"Sorry." He rubs his hand down his thigh, twirls his pinky ring.

"Do you bleach your teeth?"

He chuckles. "No, my dentist does."

"Ha ha."

"It was his joke."

"I used Clorox on mine once. Blistered my gums."

"Probably not the smartest move."

"Indeed." We flip pages.

The second of February entry says: We made love under an apple tree. It didn’t feel so good, but it was sweet. Before I even know I’m going to say it, I hear myself, "Would you like to go to the bathroom with me?" I’m staring at him staring at me.

"Won’t prove anything." His green gaze shifts to the urn, his eyes full of pity. "You’re alive—"

"Save it. The clichés ran thick the day of his funeral." I take the pen from behind my ear and write: The fields in their neat little squares and rectangles mock me. The guy leans his head back and closes his eyes. "I just wanted to join the mile-high club."

"That’s urban legend." His voice is so bored.

"It wouldn’t be if you went with me."

"You’re one sick little puppy aren’t you? You’ve got your husband’s ashes sitting between your feet."

I huff. What does this guy know? I fucked strangers before Keith died. So did Keith. We did together, too. "How do you know they’re my husband’s?"

He reaches over and slips the ring dangling from my necklace onto his fingertip. "My grandmother and aunt did this when their husbands died."

"Well shit, look who’s the cliché now." I feel myself droop, a frown pull on my lips.

He touches my thigh. "Still want to go to the bathroom?" His hand is warm.

"Yes." While he talks about going first and me following a few minutes later, my mind flashes images of us. Pulling this little T-shirt over my head, he’ll quip about the hair under my arms or the belly-button ring. He’ll tell me how small I am, wrapping his fingers nearly around my waist. Either trace, lick or kiss the tattoo across the small of my back. I’ll watch him in the mirror. In that tiny space, he’ll bend me over as far as he can and enter from behind. I’ll see the sweat bead and roll and drip off the end of his nose. It’s a long nose. The sweat will splash between my shoulder blades, and it will be warmer than the hand on my thigh is now. I can’t stand that thought. I won’t come. "Wait." I trap his arm as he starts to rise. "No."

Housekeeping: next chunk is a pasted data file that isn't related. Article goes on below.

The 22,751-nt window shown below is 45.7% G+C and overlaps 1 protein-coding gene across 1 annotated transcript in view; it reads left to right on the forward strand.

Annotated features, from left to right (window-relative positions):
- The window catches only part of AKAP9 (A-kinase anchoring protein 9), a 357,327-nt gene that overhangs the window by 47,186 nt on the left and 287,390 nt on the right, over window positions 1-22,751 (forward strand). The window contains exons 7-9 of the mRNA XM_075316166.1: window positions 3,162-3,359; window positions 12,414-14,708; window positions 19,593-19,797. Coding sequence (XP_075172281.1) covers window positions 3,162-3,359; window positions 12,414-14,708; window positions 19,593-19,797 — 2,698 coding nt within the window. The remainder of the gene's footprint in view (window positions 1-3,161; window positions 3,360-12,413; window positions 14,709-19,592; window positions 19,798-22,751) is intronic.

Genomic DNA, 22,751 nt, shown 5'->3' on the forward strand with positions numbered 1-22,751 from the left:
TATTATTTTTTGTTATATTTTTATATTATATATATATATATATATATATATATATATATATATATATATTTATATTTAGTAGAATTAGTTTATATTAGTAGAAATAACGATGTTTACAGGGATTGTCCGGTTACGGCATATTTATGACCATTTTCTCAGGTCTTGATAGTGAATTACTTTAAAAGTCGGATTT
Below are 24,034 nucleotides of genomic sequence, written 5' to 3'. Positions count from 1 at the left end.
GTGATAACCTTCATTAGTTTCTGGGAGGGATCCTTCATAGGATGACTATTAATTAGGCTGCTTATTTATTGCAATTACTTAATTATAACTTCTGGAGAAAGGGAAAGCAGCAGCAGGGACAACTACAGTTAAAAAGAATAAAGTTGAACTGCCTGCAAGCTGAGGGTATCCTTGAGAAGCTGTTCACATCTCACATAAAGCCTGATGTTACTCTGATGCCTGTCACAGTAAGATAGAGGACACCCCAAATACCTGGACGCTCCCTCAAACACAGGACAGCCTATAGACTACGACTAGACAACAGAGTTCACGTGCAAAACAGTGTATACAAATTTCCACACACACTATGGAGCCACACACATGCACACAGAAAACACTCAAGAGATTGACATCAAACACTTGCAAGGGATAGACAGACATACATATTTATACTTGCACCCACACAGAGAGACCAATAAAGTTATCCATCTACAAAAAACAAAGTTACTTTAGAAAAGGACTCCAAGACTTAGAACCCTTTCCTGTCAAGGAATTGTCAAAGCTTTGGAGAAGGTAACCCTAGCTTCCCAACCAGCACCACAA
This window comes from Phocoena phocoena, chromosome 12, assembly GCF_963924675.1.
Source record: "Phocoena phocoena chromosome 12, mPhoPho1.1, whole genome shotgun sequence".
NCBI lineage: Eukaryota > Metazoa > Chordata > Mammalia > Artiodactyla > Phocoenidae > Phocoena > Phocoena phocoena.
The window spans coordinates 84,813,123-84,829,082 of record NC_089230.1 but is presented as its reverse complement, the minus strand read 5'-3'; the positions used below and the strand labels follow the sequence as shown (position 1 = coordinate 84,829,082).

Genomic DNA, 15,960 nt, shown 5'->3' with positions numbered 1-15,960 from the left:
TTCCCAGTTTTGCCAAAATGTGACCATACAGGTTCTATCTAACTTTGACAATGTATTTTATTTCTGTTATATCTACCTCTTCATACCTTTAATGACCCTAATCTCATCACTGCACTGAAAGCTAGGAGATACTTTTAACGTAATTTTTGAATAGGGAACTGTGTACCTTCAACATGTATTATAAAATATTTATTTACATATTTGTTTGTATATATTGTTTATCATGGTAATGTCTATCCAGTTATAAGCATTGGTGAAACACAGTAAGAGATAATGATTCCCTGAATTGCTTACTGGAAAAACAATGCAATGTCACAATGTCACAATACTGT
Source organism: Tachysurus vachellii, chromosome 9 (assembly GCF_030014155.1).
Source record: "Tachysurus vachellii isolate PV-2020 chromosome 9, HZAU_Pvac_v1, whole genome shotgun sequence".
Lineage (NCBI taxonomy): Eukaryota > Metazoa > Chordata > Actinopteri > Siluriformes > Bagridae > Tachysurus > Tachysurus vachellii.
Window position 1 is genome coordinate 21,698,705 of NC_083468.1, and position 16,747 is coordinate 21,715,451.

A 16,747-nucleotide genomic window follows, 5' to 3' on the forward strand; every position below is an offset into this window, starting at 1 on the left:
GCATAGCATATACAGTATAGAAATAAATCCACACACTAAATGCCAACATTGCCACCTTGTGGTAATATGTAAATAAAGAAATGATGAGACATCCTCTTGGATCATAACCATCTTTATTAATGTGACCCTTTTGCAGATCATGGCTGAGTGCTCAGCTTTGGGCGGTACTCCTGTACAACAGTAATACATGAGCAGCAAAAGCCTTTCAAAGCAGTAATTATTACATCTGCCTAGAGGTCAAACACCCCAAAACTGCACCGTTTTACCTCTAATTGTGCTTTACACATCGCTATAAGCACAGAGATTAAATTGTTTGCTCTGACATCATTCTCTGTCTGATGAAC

He slides back into his seat. He’s annoyed. "You’re a package." He shakes his head and his gaze travels all over my face, landing on my hair or where my hair used to be. "What’s up with the buzz anyway?"

I let go of his arm and sit on my hands. "Easy."

"Did you do it because?" he asks, pointing at the urn.

"Yes. The one cliché I understood. I mean not understood. I mean made sense. To me."

He scans the plane as if he’s looking for someone, like he’s in a dance club or bar. Maybe he’s looking for the exit.

"Is it still a cliché if I had to buy the ring and necklace myself…after?"

He doesn’t even look at me. "No. It’s weird."

The silence starts pulsing, the engines have died somewhere. At least they aren’t singing to me through my panties anymore. I close my eyes, willing myself to fall asleep. My ears are hot.

"Did you buy them?" There’s a different tone to his voice now, gentler. Tender even.

"Yes. Now be quiet."

The dream doesn’t finish, never finishes. I’m trying to see a movie. I’ve already paid, have the ticket between my lips, popcorn and Diet Coke in hand. I head toward the door the usher indicated, but each time I start to enter, there’s another hallway. So I go to the next door and it turns into another hallway and I go to the third door and it goes on and on and over and over; I just keep rounding the corner, walking, rounding the corner, walking…The Coke grows warm and the popcorn gets cold.

The flight attendant wakes me, telling me to fasten my belt. I buckle up.

"You snore." He’s chuckling. "We’re landing. I hate this part."

"You’re sweating," I say and, "I do not snore."

"But you do drool."

I stick my tongue out at him.

"Just a few more minutes and we’ll be getting off." He really does look uncomfortable.

"Oh we will, will we?" I try my best to sound sexy. I wiggle my eyebrows.

His laugh is nice.

"Do you believe in fate?" I ask.

"You’re trying to distract me aren’t you? Right now, I’m trying not to think!"

"Two deep breaths. There ya go."

"No. I don’t believe in fate, but I bet you do. Next thing you’ll be telling me what sign I am."

I lean over and make sure the urn is wedged tight between the curves in my feet. "Not something I usually do, no. But you’re a Leo."

He snorts. "Damn."

I smile and turn my head to wink at him. Then turn away. "What color are my eyes?"

"Light green."

"Some people say peridot," I tell him, "like the one in your ring. August birthday. I used to do jewelry, not astrology."

"Telling secrets," he says. "How long is your lay-over?"

"Couple three or four hours."

"Want some food?"